Editor’s note: Like much of the world, Madrid is currently engaged in social distancing practices and self-isolation. That includes the city’s most celebrated filmmaker, Pedro Almodovar, who been writing essays documenting his experiences and the memories that have come up as a result. This is the first installment, provided to IndieWire by the filmmaker and translated into English by Mar Diestro-Dópido. For reasons that will soon be obvious, this essay was written prior to Easter Sunday.
These last few days I’ve woken up lacking energy. It seems the confinement will stay in place for several more weeks. The novelty feeling of the first few days, where one would experience new sensations, has already disappeared. I suppose that is one of the dangers, to give yourself to routine as one day follows another, and so on.
I start writing with no faith and no direction, with the slight hope that this exercise helps me flee from melancholy and sadness, or at least that passive sadness that reduces you to the most comfortable corner of the sofa. Today I feel like the house absorbs all of my energy, it sucks me dry like a vampire, and leaves me too exhausted to face up to day and night.
I always have reading and DVDs. I’ve abandoned writing my scripts for now, I’m letting them rest. Fictions also need a rest, it is a natural way of letting them settle so they can mature.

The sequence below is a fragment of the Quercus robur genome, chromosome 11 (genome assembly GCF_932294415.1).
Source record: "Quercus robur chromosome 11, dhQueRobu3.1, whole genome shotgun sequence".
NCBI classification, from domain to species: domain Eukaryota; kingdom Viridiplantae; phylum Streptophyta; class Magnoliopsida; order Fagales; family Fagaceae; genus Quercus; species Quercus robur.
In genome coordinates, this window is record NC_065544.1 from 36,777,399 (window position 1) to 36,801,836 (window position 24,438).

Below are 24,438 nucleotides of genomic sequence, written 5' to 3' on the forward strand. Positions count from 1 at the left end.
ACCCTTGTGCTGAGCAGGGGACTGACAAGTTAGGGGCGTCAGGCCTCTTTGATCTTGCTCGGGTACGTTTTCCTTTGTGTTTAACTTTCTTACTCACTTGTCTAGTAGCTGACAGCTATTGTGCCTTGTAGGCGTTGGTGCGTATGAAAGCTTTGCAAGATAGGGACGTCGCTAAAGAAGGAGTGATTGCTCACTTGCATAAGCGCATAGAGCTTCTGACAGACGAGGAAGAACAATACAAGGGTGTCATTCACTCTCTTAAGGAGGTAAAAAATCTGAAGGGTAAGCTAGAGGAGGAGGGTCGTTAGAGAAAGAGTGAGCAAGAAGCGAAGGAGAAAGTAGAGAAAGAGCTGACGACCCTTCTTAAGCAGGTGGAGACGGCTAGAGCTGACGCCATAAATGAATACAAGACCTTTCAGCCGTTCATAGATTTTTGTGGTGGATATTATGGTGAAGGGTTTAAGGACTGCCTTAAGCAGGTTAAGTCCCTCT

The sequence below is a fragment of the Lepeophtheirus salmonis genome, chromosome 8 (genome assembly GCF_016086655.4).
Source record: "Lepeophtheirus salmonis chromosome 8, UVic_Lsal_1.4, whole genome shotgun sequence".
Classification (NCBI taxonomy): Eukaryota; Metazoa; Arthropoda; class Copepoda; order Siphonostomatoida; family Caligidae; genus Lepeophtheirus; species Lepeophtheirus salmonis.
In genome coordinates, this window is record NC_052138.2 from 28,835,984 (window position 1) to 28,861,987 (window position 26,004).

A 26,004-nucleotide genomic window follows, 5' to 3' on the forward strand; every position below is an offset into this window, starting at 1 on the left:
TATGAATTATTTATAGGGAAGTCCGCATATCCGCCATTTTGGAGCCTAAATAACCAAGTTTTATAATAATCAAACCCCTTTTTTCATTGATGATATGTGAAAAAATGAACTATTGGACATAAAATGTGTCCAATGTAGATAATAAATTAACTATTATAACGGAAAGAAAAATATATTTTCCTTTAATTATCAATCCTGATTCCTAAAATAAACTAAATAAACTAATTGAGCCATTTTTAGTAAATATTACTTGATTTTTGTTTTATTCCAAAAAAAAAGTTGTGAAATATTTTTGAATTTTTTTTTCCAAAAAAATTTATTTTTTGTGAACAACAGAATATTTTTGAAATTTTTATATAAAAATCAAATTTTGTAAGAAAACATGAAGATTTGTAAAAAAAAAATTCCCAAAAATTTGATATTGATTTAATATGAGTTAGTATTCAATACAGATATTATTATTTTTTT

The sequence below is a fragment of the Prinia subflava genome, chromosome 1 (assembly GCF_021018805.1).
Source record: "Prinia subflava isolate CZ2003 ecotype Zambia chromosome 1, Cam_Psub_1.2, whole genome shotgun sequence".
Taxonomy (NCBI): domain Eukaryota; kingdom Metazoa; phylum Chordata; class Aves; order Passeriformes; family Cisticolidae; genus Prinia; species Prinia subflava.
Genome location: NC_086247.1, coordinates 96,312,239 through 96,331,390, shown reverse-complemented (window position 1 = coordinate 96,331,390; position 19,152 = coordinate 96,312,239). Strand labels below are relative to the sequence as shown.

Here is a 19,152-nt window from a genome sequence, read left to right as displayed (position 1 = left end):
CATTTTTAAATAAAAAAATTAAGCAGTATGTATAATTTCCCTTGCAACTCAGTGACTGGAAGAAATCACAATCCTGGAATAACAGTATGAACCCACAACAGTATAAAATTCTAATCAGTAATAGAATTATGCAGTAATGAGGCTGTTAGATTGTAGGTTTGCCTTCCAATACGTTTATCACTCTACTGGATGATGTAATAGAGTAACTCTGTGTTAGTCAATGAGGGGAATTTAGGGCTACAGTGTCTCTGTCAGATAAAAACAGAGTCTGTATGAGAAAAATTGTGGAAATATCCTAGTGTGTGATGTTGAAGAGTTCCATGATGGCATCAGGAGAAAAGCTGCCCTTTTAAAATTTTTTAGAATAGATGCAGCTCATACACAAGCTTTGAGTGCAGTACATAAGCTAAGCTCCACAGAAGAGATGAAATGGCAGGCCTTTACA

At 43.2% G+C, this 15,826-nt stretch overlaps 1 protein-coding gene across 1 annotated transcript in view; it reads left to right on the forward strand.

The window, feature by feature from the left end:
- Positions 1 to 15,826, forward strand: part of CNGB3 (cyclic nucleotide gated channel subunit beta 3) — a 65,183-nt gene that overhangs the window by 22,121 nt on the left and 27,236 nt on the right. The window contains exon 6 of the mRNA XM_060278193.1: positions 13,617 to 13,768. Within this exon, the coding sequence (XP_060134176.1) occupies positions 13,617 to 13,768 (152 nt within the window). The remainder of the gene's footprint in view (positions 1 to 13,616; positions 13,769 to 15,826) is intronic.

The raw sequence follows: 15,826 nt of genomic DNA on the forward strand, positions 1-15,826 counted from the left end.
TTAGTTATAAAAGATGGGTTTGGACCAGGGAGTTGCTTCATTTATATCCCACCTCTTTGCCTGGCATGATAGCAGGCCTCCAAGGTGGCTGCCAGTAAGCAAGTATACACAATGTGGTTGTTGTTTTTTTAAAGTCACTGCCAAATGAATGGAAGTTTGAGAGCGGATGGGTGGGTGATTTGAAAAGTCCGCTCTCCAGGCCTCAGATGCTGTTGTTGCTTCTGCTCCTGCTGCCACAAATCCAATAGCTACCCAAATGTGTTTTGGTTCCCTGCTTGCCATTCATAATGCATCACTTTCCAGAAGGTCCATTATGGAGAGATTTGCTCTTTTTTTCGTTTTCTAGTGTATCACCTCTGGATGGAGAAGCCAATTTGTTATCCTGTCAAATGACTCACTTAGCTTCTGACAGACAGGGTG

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Yesterday I got my day sorted with the collection of stories “Las Biuty Queens” (“The Biuty Queens”) by Iván Monalisa Ojeda. It sounds like a book about transvestites and trans people, and that’s what it is, but it’s not only that. Monalisa is Chilean and in these stories he narrates the day to day, or rather, the night to night, of a group of Latin-American trans people and transvestites who work the streets, prostituting themselves in bars and in little recommended back alleys in New York City. The American dream seen from the height of a good pair of heels which turns into a nightmare instead, an everyday nightmare. For these biuty queens, violent death comes with the territory. The stories could be very sordid, but Iván Monalisa has the talent to endow his characters with vitality and grace, he tells you about their misery as something inevitable, with humor and without turning them into victims. They are stories about survival in the face of Trump’s migration policies, with characters who skirt all urban dangers with humour and a lot of solidarity amongst them. They share drugs, pimps, beauty awards, syndromes and delirium, but they are a very close-knit community.
They remind me of my mother’s neighbors, when she went to live back in her hometown during her last years. The neighbors took care of her much better than we would have. The solidarity and care amongst the neighbour widows who lived in my mother’s street is one of the most beautiful things I remember of my hometown. It is not strange that Julieta Serrano told her son that she didn’t want him to include her neighbors in his films. Neighbors are sacred, in the full meaning of that word.